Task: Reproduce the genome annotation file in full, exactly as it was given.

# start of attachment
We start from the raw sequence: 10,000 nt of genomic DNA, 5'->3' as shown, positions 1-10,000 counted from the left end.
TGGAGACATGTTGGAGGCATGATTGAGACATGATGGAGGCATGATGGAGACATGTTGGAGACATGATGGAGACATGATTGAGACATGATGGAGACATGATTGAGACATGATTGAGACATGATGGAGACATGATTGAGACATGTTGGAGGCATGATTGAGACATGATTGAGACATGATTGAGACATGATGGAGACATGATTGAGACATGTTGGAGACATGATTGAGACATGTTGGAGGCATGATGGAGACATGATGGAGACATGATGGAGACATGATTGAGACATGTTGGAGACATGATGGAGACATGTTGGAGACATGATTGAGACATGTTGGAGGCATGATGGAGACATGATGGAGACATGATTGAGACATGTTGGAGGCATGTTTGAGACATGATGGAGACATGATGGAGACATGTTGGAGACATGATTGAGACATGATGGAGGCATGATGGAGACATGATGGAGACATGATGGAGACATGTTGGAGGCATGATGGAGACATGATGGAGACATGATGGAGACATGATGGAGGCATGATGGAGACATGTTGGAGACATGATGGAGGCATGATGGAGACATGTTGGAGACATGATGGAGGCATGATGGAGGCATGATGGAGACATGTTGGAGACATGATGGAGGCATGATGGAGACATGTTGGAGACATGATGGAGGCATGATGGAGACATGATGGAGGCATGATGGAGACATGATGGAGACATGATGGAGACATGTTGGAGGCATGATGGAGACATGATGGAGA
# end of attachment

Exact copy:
We start from the raw sequence: 10,000 nt of genomic DNA, 5'->3' as shown, positions 1-10,000 counted from the left end.
TGGAGACATGTTGGAGGCATGATTGAGACATGATGGAGGCATGATGGAGACATGTTGGAGACATGATGGAGACATGATTGAGACATGATGGAGACATGATTGAGACATGATTGAGACATGATGGAGACATGATTGAGACATGTTGGAGGCATGATTGAGACATGATTGAGACATGATTGAGACATGATGGAGACATGATTGAGACATGTTGGAGACATGATTGAGACATGTTGGAGGCATGATGGAGACATGATGGAGACATGATGGAGACATGATTGAGACATGTTGGAGACATGATGGAGACATGTTGGAGACATGATTGAGACATGTTGGAGGCATGATGGAGACATGATGGAGACATGATTGAGACATGTTGGAGGCATGTTTGAGACATGATGGAGACATGATGGAGACATGTTGGAGACATGATTGAGACATGATGGAGGCATGATGGAGACATGATGGAGACATGATGGAGACATGTTGGAGGCATGATGGAGACATGATGGAGACATGATGGAGACATGATGGAGGCATGATGGAGACATGTTGGAGACATGATGGAGGCATGATGGAGACATGTTGGAGACATGATGGAGGCATGATGGAGGCATGATGGAGACATGTTGGAGACATGATGGAGGCATGATGGAGACATGTTGGAGACATGATGGAGGCATGATGGAGACATGATGGAGGCATGATGGAGACATGATGGAGACATGATGGAGACATGTTGGAGGCATGATGGAGACATGATGGAGA